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More Cooking Secrets
Date September 21, 2012
Author creative

Chef Chuck Kerber

Chef Chuck Kerber


More Cooking Secrets

Never wash mushrooms! If the fungi have dirt or debris on them, simply brush it off with a cloth. Water will saturate the mushroom, leaving them tasteless and soggy.

Leave your butter out. You can actually leave butter out non-refrigerated for several days. Soft butter is easier to work with, and won’t tear your bread apart when you try to spread it.

Make sure your meat is room temperature before cooking. Cold meat seizes up, and can become tough. Also, make sure your meat sits for a few minutes after cooking- this enables the fats to solidify, producing a juicy, more flavorful piece or meat.

When making meatballs or meatloaf, add some water to the mixture- the end result will be a moist and delicious.

When making quick breads or cookies mix the dough just until it comes together. Overworked gluten will yield a gummy product.

Just because it reads Organic, doesn’t mean the nutritional content differs from a non-organic product.

Don’t buy pre-chopped garlic in water. The H2O dilutes the flavor of the garlic. Pure is always better.

Combine those bottles of left-over white and red wines to use for cooking later. Left-over wine? Where?

Always rinse your rice before cooking until the water runs clear. Clean rice, free of excess starch will come out fluffy, not clumpy.

For perfect hard-boiled eggs- start the eggs in a large pot with cold water and a tablespoon of salt. Slowly bring the water to a boil- cook for 8-10 minutes, then let sit for another 5 minutes. Cool the eggs in ice water, and store.

Place your fresh herbs in a wet-wrapped paper towel in the crisper. Or place them in a vase just like a bouquet of fresh flowers.

To keep your salt-shakers from clogging, throw a few kernels of uncooked rice in.

Pancakes are lighter and fluffier if you fold in a few whipped egg-whites.

If you’re looking for a tenderizing marinade, use something with a tomato base in it. The acid helps break down the fibers in the meat.

Always wash your poultry before cooking it- you can actually remove most of the harmful bacteria by doing this.

Season EVERYTHING you cook. TASTE everything before you serve it to you guests/customers.

Contrary to popular belief, the only way to tell if you have picked a good watermelon is by cutting it open and tasting it.

Just because your cheese has a little mold on it doesn’t mean it’s bad. Cut the mold off, and eat away!

Old honey will often crystallize and become solid. When this happens, put it in a warm water bath or microwave until the sugar crystals melt.

When clarifying butter, instead of skimming the milk solids off, do nothing at all. Eventually, the water and excess milk will evaporate leaving you with perfectly clarified butter.

Try using almond, or rice milk instead of soy. Increasing studies are showing that soy products can leach vitamins and minerals from your body.

Before settling on an olive oil, try as many as possible. Most good Italian stores will let you sample different oils… pick the variety that tastes best to you. Try using extra virgin when you can- this term means that the oil is made from the first pressing of the olives.

Don’t put oil in your pasta water- ever. Oil will prevent sauces from sticking to the noodles. And no, cold water doesn’t boil faster than hot water.

If you’re trying to cut calories when baking, try substituting apple sauce where you would use butter or oils.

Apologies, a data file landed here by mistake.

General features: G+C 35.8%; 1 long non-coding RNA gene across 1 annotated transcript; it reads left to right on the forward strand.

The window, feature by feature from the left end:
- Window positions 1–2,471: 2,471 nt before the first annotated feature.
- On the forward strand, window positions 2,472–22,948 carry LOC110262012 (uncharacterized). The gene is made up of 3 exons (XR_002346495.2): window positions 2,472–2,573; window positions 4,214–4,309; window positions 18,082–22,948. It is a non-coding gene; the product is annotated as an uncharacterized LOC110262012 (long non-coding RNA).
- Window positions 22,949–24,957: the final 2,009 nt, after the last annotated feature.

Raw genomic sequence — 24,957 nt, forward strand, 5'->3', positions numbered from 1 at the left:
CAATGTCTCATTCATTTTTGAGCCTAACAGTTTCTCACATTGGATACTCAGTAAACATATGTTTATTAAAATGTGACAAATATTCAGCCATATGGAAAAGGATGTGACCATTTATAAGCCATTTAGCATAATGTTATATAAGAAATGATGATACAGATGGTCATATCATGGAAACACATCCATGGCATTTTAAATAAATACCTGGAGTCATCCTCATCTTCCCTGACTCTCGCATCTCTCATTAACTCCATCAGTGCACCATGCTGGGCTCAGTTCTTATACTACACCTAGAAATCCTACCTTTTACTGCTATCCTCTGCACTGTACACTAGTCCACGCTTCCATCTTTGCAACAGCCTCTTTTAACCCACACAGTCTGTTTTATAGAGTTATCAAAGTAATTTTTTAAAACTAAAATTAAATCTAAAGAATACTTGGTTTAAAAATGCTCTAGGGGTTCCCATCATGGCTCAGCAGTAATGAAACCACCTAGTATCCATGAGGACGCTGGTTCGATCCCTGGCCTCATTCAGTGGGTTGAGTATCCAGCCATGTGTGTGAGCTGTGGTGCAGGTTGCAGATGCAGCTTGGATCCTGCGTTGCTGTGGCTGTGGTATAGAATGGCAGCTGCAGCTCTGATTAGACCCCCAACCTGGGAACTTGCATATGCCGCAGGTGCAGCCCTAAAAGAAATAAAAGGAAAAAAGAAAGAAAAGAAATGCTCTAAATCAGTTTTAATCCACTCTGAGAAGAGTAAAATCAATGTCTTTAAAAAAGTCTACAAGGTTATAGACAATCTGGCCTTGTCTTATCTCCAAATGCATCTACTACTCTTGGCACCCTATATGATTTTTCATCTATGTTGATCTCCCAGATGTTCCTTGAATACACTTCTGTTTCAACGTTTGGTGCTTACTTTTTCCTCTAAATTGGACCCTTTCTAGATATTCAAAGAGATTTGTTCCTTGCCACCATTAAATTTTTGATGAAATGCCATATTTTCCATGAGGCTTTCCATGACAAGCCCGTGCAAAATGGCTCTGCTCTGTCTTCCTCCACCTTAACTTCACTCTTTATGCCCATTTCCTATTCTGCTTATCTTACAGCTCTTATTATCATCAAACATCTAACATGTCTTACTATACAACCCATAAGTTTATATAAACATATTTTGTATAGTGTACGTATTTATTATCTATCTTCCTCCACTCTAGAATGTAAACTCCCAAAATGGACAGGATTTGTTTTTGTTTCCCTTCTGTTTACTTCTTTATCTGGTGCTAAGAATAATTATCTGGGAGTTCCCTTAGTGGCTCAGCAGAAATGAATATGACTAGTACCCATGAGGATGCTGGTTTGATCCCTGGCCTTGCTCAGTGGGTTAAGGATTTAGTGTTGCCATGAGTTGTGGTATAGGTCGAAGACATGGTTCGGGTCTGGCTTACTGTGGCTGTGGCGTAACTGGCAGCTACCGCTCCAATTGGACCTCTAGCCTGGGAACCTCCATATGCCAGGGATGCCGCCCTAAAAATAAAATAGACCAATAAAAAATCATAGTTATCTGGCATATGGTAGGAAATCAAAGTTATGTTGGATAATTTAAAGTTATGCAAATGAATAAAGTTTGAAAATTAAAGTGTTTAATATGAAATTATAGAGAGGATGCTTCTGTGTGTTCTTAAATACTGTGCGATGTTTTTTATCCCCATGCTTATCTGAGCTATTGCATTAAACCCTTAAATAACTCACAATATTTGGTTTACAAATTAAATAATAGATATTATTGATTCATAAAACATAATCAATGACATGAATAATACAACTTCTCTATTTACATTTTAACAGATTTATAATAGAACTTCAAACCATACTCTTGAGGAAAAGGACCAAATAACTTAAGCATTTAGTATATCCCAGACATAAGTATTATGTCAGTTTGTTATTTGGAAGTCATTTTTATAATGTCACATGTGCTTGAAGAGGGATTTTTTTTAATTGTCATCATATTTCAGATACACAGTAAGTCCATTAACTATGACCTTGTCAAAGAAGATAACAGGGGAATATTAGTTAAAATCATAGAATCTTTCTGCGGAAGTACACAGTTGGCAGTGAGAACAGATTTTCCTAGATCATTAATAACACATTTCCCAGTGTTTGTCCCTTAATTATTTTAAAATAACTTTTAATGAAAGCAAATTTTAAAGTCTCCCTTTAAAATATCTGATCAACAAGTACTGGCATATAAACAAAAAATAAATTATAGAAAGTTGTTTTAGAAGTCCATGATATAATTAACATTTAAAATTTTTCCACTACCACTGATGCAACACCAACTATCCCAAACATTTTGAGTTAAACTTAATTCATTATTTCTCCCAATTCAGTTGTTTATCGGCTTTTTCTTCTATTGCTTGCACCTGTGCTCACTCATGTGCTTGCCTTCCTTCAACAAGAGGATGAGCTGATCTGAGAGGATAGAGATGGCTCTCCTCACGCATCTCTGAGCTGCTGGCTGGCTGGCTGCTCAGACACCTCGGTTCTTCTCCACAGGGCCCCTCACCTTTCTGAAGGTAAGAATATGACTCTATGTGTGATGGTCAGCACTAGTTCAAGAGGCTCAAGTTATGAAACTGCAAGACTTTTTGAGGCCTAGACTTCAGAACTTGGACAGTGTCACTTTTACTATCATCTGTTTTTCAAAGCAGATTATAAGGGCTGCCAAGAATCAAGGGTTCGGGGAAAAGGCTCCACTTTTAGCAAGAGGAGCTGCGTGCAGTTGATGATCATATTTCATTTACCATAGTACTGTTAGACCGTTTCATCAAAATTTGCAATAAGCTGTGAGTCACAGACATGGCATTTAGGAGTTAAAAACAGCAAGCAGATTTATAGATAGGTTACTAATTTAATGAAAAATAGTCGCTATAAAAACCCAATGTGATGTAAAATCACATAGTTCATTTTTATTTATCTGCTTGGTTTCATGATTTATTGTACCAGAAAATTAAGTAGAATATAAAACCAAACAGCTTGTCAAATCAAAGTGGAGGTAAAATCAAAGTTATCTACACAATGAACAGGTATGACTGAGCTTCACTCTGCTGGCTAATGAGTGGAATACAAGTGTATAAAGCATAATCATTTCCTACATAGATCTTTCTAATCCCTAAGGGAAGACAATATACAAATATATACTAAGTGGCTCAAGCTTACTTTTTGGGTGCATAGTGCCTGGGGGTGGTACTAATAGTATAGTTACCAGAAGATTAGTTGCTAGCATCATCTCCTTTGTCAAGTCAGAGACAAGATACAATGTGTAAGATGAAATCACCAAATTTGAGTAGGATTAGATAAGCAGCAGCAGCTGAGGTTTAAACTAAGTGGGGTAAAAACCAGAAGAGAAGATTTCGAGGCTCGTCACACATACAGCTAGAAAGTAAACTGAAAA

Unbleached flour is better for you than regular processed flour.

Skim milk isn’t necessarily better than 1% or 2%. Your body needs the fat in order to metabolize the proteins. The same goes with eggs- a few yolks aren’t going to kill you.

Don’t add water or milk to your scrambled eggs or omelets- it dilutes the taste.

Lemon juice is an excellent preservative, and keeps food from discoloring.

Don’t trim all that fat from your meats before cooking- remember, fat=flavor.

Save your veggie trimmings in a plastic bag in the fridge- they’re great for soups, stocks and sauces.

If you put a small amount of butter or oil in your pancake/waffle batter, they won’t stick to the pan/waffle maker when they’re done.

Don’t use soap on your Teflon pans. A swipe with a damp paper towel is all it takes!

Sponges are havens for bacteria. If you choose to use a sponge, replace it every two days. Plastic dish brushes are cleaner. Clean your dish brushes in the dishwasher every time you run a cycle.

Chef Chuck Kerber

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33 Responses to More Cooking Secrets

  1. Laura says:

    So many good tips, ALL usable in everyday cooking…

  2. awesome tips! for new and old cooks! LOVE IT!

  3. Jeff says:

    “If you put a small amount of butter or oil in your pancake/waffle batter, they won’t stick to the pan/waffle maker when they’re done.”

    Just reminds me of the waffle maker they had at college… They always had spray oil, which if you put on liberally, the waffle wouldn’t usually stick. One day the chef said that they put butter in the batter so it won’t stick. I said, “Want to bet? If it sticks, you get to clean it?” She looked at me, nodded and spent the next 15 minutes cleaning the waffle maker.. I decided to have something else… Next morning, the spray oil was back. Myth busted.

  4. Jose says:

    Using butter in waffles in the mix just ads up to the flavor.

  5. Jon says:


    Most of these are pretty standard knowledge. How about some real secrets from professional chefs? Like the reverse sear, marinating and brining, creating flavorful stocks and broths, making sausage, grinding fresh hamburgers or the big secret – where to get the best quality seafood (and I don’t mean from Whole Foods or a market). Those are the tricks of the trade that are kept close to the chest of most pro chefs.